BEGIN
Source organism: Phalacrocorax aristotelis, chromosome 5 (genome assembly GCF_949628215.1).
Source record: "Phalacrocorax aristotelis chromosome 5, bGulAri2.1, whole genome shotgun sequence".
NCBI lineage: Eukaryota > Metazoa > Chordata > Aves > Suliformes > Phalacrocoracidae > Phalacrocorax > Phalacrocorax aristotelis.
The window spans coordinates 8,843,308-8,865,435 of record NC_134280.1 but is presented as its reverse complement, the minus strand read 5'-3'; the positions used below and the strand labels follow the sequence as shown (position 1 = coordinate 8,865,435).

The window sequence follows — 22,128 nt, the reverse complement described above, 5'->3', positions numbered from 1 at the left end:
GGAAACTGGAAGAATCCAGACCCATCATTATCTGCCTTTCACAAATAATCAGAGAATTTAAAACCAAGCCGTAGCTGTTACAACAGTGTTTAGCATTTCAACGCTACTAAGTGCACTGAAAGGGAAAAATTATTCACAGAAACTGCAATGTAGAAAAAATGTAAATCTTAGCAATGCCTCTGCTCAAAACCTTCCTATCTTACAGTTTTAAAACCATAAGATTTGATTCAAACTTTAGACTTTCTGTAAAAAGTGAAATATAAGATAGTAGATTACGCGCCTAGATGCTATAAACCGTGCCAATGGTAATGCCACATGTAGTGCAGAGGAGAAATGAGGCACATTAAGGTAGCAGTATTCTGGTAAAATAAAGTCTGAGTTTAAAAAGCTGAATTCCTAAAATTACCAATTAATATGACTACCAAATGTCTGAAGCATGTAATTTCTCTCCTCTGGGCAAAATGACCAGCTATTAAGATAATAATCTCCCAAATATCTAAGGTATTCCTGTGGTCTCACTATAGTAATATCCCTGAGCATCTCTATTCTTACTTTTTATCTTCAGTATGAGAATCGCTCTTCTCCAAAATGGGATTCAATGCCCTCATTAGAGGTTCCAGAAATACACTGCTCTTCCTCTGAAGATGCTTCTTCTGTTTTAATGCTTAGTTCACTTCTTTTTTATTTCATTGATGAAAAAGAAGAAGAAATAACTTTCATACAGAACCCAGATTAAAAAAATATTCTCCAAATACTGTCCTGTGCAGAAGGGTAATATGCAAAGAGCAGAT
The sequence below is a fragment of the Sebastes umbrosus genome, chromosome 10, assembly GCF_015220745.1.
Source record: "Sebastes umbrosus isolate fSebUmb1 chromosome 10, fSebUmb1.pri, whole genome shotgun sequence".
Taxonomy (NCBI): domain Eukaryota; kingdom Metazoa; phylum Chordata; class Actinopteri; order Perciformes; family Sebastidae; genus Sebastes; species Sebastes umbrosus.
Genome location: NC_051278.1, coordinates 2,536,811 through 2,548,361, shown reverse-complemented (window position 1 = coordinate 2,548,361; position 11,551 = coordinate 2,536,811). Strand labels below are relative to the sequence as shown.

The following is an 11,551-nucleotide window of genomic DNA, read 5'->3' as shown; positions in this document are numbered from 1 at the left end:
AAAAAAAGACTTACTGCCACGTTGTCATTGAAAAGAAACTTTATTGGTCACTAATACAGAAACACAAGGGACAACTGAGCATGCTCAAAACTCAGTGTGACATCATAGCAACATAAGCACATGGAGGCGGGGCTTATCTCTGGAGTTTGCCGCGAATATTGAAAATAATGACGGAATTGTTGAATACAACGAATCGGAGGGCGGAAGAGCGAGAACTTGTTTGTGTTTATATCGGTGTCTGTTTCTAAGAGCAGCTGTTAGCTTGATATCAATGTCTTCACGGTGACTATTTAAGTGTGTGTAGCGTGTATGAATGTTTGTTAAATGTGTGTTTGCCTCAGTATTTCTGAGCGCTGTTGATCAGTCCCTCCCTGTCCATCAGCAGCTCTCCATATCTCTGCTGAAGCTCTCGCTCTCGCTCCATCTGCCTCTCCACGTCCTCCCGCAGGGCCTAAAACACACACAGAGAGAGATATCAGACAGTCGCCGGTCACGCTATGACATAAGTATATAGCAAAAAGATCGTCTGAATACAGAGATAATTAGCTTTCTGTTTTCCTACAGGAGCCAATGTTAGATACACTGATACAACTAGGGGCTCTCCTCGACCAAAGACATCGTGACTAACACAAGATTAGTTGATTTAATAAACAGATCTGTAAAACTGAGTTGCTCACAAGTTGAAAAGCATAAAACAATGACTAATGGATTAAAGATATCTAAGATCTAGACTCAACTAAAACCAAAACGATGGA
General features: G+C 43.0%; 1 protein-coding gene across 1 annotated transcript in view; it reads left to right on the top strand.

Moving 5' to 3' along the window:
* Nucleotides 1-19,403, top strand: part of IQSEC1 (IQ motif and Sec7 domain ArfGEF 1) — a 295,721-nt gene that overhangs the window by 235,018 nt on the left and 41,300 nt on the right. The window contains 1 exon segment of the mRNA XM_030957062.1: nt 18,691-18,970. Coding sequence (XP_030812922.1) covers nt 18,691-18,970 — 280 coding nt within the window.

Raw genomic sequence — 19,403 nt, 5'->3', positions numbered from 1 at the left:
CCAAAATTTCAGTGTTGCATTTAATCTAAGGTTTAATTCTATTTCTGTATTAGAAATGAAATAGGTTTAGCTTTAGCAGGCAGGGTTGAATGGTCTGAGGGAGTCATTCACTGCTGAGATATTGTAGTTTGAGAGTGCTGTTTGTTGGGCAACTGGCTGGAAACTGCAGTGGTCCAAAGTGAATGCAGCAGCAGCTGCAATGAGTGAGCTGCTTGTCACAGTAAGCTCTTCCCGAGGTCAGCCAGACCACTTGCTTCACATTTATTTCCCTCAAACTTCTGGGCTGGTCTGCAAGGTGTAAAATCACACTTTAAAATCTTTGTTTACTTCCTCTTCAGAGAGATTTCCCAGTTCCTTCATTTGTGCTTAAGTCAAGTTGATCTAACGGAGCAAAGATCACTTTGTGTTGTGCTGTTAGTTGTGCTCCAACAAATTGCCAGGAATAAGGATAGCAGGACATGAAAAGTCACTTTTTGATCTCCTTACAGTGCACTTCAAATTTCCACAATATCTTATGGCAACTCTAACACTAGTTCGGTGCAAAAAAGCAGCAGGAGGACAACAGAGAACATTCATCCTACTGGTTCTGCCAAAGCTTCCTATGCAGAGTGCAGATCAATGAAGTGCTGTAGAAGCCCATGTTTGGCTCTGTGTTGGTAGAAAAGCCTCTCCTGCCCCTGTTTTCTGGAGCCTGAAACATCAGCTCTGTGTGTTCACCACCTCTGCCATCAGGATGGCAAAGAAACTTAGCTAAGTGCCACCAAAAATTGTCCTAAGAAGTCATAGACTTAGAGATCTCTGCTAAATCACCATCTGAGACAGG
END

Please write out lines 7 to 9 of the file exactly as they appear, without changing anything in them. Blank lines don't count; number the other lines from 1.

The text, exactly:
The sequence below is a fragment of the Sebastes umbrosus genome, chromosome 10, assembly GCF_015220745.1.
Source record: "Sebastes umbrosus isolate fSebUmb1 chromosome 10, fSebUmb1.pri, whole genome shotgun sequence".
Taxonomy (NCBI): domain Eukaryota; kingdom Metazoa; phylum Chordata; class Actinopteri; order Perciformes; family Sebastidae; genus Sebastes; species Sebastes umbrosus.